How to keep your sanity in an aggressive workplace?
Chasing goals and workplace stress are part of the “normal” in cultures where the focus is only on winning. As you spend more time in such an environment, your mental health begins to falter.
When chasing goals sows stress, pressure, when it generates conflict, dissatisfaction and fatigue you need to learn to change the dynamic and put your emotional equilibrium first.
This approach is very different from the hustle mentality that has been cultivated for years now and which fosters a type of aggression defined by psychologist George K. Simon “covert or instrumental”: that is, confrontation does not take place directly, there is no competition but it is replaced by cunning strategies and premeditated actions carried out behind the scenes.
When no one is talking about the pink elephant in the room and you feel that the positivity is artificial and that in fact there is tension in the air, it’s time to take action and take care of yourself.
1. Know your audience and set realistic expectations
Seeing things as they are is both hard and easy at the same time.
We’ve been taught to overlook and not talk about things that are happening, even when they’re right in front of us.
We often avoid such conversations because we lack the concrete, tangible evidence we need and because the only thing we can rely on is our intuition and the tensions we perceive.
Because our upbringing has not encouraged us to use the messages that our emotions, intuition or body give us, we continue to do what we do for a long time before starting to question it. But once you know your audience and understand what’s going on, you can define strategies that can support you.
2. Understand your role in this context
Perhaps you were slightly naïve and trusting and you failed to “read” the situation for what it is. You have deluded yourself and avoided interpreting the signs you received, always making excuses for what was happening. Or you are far too focused on others and their needs and have failed to take care of yourself.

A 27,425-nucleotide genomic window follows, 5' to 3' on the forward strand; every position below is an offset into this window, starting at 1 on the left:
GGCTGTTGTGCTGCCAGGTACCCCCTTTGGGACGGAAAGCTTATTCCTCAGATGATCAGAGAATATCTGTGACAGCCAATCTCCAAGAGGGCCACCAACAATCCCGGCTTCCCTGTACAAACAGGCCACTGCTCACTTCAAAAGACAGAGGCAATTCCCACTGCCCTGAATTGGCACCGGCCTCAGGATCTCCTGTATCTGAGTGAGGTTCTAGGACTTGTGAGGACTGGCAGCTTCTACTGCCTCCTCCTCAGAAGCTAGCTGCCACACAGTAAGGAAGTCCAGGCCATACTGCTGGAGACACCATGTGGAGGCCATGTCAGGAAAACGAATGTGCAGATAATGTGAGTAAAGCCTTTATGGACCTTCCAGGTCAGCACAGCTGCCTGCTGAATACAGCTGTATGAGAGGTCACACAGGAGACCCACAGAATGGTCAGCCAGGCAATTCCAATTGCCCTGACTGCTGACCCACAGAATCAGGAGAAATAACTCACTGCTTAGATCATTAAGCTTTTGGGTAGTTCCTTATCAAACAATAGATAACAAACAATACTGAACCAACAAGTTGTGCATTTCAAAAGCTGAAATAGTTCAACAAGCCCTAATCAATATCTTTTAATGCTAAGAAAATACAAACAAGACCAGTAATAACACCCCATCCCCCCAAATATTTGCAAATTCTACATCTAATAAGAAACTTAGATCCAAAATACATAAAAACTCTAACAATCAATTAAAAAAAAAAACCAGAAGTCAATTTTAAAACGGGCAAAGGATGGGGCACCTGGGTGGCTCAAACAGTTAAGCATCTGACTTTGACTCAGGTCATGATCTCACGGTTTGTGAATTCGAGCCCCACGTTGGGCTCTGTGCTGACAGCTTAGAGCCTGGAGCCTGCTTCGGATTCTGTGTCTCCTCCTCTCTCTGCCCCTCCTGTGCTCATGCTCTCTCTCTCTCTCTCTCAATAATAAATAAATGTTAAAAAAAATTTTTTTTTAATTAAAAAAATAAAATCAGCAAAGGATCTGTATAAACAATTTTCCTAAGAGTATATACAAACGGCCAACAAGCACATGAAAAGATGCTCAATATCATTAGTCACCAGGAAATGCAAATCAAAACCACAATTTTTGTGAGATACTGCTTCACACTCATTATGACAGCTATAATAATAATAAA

These are all ways in which you have contributed to the situation unintentionally, and the first step is to recognize what you can change about yourself so that you don’t repeat this kind of experience in the future.
3. Change the rules of the game and put your mental health first
If you’ve become confused, suspicious and distrustful you need to put your emotional balance first. Your mental health needs concrete actions to keep it within normal parameters and these can be things such as: setting healthy boundaries, defining your needs and improving your communication and negotiation skills.
Last but not least, remember that “you can’t read the label when you are in the bottle”. So it’s important to ask for and receive help, especially when you feel you can’t get the clarity that you need.
If the feedback you often receive is
- It is only you that sees things this way
- You are too sensitive
- What did you expect?
and you deeply disagree with it, you need a partner who sees things through a neutral lens.
4) Learn to prepare for difficult conversations
You may feel the need to be loyal to the group and organization and avoid bringing up what is going on. You probably sense that a different opinion isn’t necessarily welcomed and your fear the consequences.
But if things aren’t working for you, it may be time for a difficult discussion. What we do wrong when we initiate such a conversation is that we don’t prepare: we don’t know exactly what we want to get out of the situation, we haven’t written down the points we’re willing to negotiate on and the ones we have zero tolerance for. We need to choose our time, place and words carefully, and above all our attitude.
5) Evaluate if and when you should leave the situation
Such a decision is always a difficult one, especially when your financial resources are tightly tied to that collaboration.
When everything looks great on paper and what you’re experiencing is anything but, you need to honestly define what’s really important to you and why you choose to continue doing what you’re doing. Take the time to look at the situation both from a micro and a macro perspective to see how it affects other areas of your life.
Sometimes all you need to do to improve the quality of your life is to learn to set boundaries with those people at work who challenge you and to cultivate a passion or hobby in your spare time. Other times, you may realize that the battle is long lost and that a radical change is needed.
Remember to give yourself time and patience to explore, test and evaluate your alternatives.
Until you identify a suitable solution, write down two specific actions that you can take to make the situation more tolerable.